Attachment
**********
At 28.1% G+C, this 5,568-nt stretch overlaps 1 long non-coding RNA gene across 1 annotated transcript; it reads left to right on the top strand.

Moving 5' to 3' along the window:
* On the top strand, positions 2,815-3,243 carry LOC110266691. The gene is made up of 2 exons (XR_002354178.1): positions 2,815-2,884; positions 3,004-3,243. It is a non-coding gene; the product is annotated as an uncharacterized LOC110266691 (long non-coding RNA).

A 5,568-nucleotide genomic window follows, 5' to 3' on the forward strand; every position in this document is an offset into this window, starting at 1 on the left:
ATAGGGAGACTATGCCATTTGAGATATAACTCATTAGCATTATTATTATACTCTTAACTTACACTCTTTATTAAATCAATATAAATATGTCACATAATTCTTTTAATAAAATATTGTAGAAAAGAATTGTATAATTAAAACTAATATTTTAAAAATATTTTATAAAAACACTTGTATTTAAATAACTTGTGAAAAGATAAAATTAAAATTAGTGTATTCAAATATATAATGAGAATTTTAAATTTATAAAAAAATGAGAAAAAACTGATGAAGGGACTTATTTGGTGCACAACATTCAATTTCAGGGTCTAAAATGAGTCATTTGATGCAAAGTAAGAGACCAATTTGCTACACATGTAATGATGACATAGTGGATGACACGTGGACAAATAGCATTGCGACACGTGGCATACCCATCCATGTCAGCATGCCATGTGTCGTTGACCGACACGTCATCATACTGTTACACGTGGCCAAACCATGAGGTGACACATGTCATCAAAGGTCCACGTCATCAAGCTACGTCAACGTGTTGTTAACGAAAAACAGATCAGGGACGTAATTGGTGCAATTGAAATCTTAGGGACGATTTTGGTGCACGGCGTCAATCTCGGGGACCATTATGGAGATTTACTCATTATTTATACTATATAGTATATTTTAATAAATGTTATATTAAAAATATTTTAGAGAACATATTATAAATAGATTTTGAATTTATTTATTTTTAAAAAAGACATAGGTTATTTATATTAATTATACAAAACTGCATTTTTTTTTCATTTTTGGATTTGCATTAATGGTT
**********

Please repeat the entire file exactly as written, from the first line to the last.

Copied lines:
At 28.1% G+C, this 5,568-nt stretch overlaps 1 long non-coding RNA gene across 1 annotated transcript; it reads left to right on the top strand.

Moving 5' to 3' along the window:
* On the top strand, positions 2,815-3,243 carry LOC110266691. The gene is made up of 2 exons (XR_002354178.1): positions 2,815-2,884; positions 3,004-3,243. It is a non-coding gene; the product is annotated as an uncharacterized LOC110266691 (long non-coding RNA).

A 5,568-nucleotide genomic window follows, 5' to 3' on the forward strand; every position in this document is an offset into this window, starting at 1 on the left:
ATAGGGAGACTATGCCATTTGAGATATAACTCATTAGCATTATTATTATACTCTTAACTTACACTCTTTATTAAATCAATATAAATATGTCACATAATTCTTTTAATAAAATATTGTAGAAAAGAATTGTATAATTAAAACTAATATTTTAAAAATATTTTATAAAAACACTTGTATTTAAATAACTTGTGAAAAGATAAAATTAAAATTAGTGTATTCAAATATATAATGAGAATTTTAAATTTATAAAAAAATGAGAAAAAACTGATGAAGGGACTTATTTGGTGCACAACATTCAATTTCAGGGTCTAAAATGAGTCATTTGATGCAAAGTAAGAGACCAATTTGCTACACATGTAATGATGACATAGTGGATGACACGTGGACAAATAGCATTGCGACACGTGGCATACCCATCCATGTCAGCATGCCATGTGTCGTTGACCGACACGTCATCATACTGTTACACGTGGCCAAACCATGAGGTGACACATGTCATCAAAGGTCCACGTCATCAAGCTACGTCAACGTGTTGTTAACGAAAAACAGATCAGGGACGTAATTGGTGCAATTGAAATCTTAGGGACGATTTTGGTGCACGGCGTCAATCTCGGGGACCATTATGGAGATTTACTCATTATTTATACTATATAGTATATTTTAATAAATGTTATATTAAAAATATTTTAGAGAACATATTATAAATAGATTTTGAATTTATTTATTTTTAAAAAAGACATAGGTTATTTATATTAATTATACAAAACTGCATTTTTTTTTCATTTTTGGATTTGCATTAATGGTT